I feel like I need a breather. I’m hell bent on finding a group of successful people that can push me to achieve my own unique type of success. You’re the average of the five people you spend the most time with, remember? So, to achieve your lofty goals, you naturally need to surround yourself with high-achievers.
It seems to make sense, for example, that if you want to become a successful entrepreneur, you need to cultivate a strong network of stellar CEOs. If you want to be known as a commercially successful writer or musician, it stands to reason that you should build a tight group of prosperous artists. Makes sense, right? But, when you think of these “successful” people, I’m sure you’re thinking of the validators of their success.
A CEO is considered successful when he or she builds a company with a multimillion dollar valuation, or exits from a business and becomes rich. Musicians are considered successful if they have millions of plays on Spotify or hundreds of thousands of followers on SoundCloud.
But what would happen if these same successful people fell off the map? What if the CEO you looked up to built a billion-dollar company only to be fired by his Board of Directors? What if that musician you love had one hit song and then never had another track that came close to a million plays? Are they any different from the persons you wanted to surround yourself with just previous to their “epic fail?"
No, of course not. You see, there was something inherently special about these types of people that allowed them to climb the ladder of success and achieve everything they did. It was their drive and motivation and tactical precision that drew you to them. The external validators of success - the plays on Spotify or that high company valuation - are simply proof that they already had the internal strength necessary for that success. When these validators go away, as they almost surely will, the same person remains whom you respected all along.
Which brings about the question: What the hell is success, anyway?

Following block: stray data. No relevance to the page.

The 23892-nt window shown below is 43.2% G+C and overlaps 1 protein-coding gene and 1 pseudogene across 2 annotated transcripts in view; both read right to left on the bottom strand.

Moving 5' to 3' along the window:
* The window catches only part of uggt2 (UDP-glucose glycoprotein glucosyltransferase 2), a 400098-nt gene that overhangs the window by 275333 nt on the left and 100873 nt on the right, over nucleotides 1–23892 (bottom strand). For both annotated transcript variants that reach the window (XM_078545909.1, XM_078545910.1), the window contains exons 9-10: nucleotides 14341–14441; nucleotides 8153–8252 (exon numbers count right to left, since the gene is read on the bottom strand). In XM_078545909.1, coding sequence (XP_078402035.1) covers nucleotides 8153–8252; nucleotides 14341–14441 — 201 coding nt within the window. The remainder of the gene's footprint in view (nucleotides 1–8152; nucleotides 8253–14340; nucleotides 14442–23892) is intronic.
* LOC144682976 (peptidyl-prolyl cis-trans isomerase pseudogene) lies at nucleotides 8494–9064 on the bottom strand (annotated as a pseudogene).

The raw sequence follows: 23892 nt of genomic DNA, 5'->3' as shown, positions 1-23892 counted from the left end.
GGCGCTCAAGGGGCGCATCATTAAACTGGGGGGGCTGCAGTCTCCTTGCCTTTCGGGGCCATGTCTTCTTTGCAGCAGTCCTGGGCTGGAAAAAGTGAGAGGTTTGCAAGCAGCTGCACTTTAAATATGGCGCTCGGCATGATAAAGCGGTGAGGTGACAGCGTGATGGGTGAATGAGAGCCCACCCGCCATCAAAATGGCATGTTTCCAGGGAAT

According to Webster’s, success is the accomplishment of an aim or purpose. Excuse me, but I don’t agree with that definition. You see, it stipulates that success is an external thing rather than an internal belief or mindset. But, if you’ve ever achieved even a small level of external success, you know that it was the internal drive and focus that got you there. Therefore, success is much more inward-out than it is outward-in.
Which brings me back to the diatribe above. If you want to surround yourself with successful people, shouldn’t you look for motivated individuals who have the success mindset, rather than those who have the external validators of success?
Think about it this way: If you add a successful CEO to your “five,” and then he loses all his money, is he no longer successful? Should you disassociate yourself from him because he’s failed? Of course not! He’s still the same exact same person whom you respected before his meltdown. In fact, he’s the exact same person as the younger version of himself - the one who was broke with only an idea in his head.
It’s interesting, but there many examples of two or more people where were friends at an early age, who then went on to achieve massive and unique success in their field of choice. Tommy Lee Jones and Al Gore come immediately to mind. Did you know that they were college roommates? B.J. Novak and John Krasinski also come to mind. Both were childhood friends and then went on to star in the hit TV show The Office. How about Leonardo DiCaprio and Tobey Maguire? Yes, childhood friends even before their earliest successes. Finally, if you like comedy, then you’ll be familiar with Joe Rogan and Jim Brewer. Both were close friends when they were broke and trying to make it as stand-ups.